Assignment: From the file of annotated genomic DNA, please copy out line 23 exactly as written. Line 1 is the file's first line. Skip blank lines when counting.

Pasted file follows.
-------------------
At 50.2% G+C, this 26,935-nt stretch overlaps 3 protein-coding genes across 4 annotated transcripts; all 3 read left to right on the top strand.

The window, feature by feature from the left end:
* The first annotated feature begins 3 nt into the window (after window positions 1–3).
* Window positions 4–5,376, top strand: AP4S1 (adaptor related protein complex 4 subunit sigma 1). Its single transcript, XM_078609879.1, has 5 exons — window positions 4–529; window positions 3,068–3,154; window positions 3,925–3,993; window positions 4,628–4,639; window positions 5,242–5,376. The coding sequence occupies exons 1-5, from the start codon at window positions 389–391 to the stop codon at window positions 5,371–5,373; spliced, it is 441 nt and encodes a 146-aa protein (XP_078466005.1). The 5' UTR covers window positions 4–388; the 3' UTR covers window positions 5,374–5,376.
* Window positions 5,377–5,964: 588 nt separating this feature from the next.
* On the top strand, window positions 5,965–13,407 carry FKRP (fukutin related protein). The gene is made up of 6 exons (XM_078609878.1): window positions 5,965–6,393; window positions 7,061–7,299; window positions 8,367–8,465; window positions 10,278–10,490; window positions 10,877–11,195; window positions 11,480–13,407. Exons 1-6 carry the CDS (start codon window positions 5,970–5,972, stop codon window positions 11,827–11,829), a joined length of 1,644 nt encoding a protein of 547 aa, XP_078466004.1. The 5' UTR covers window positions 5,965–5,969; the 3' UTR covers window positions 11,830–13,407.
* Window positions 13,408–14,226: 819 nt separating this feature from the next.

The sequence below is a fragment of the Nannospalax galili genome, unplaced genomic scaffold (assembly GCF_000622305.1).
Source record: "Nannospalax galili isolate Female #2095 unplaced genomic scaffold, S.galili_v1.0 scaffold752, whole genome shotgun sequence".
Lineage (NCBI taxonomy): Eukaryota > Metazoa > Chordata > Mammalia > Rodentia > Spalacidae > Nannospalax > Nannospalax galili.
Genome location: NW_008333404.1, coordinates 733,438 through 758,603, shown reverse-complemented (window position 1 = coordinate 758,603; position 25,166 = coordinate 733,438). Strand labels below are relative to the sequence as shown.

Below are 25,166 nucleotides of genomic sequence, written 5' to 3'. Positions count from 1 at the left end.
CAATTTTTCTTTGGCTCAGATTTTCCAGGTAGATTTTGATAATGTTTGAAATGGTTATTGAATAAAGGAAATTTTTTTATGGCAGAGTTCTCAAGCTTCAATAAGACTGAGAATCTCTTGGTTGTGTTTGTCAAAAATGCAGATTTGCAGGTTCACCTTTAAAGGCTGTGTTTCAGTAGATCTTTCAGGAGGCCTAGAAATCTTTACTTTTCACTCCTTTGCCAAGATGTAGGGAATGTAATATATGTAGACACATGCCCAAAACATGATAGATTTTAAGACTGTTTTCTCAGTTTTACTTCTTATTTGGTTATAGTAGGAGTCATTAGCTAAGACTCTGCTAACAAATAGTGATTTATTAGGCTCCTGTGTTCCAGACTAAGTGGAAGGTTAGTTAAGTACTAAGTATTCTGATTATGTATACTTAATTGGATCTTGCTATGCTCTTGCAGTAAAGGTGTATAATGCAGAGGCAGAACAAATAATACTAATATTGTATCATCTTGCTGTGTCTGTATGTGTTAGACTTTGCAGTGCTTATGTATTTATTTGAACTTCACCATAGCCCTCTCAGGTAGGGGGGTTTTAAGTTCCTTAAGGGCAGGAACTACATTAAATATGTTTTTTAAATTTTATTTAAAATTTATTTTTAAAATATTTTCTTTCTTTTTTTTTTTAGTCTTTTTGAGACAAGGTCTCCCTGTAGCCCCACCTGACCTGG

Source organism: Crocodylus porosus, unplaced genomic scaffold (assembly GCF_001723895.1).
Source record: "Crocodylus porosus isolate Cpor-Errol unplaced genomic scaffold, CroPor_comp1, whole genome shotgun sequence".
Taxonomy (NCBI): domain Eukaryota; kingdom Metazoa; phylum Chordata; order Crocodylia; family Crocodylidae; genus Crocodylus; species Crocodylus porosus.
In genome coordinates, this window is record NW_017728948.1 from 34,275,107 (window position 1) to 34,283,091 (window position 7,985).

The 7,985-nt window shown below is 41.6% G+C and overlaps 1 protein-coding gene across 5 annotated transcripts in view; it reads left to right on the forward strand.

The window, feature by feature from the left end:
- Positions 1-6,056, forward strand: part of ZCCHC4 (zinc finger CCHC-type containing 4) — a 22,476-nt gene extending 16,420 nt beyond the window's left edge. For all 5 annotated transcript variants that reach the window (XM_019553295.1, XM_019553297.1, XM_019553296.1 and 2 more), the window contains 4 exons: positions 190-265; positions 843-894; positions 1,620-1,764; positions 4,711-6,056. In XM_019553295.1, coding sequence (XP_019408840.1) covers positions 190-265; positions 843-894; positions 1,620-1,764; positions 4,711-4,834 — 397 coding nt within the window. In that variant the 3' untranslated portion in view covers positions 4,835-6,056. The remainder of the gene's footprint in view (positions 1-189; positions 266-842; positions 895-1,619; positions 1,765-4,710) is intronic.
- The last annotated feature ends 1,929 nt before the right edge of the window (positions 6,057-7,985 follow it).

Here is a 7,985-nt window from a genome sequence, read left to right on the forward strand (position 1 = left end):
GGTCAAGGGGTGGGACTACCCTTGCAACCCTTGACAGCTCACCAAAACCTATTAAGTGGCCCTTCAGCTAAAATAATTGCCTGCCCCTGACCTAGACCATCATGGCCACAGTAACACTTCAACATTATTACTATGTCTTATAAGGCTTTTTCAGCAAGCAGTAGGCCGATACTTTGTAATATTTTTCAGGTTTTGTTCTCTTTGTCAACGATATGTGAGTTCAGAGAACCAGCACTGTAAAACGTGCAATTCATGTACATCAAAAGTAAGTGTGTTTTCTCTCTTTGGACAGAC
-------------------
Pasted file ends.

GGTCAAGGGGTGGGACTACCCTTGCAACCCTTGACAGCTCACCAAAACCTATTAAGTGGCCCTTCAGCTAAAATAATTGCCTGCCCCTGACCTAGACCATCATGGCCACAGTAACACTTCAACATTATTACTATGTCTTATAAGGCTTTTTCAGCAAGCAGTAGGCCGATACTTTGTAATATTTTTCAGGTTTTGTTCTCTTTGTCAACGATATGTGAGTTCAGAGAACCAGCACTGTAAAACGTGCAATTCATGTACATCAAAAGTAAGTGTGTTTTCTCTCTTTGGACAGAC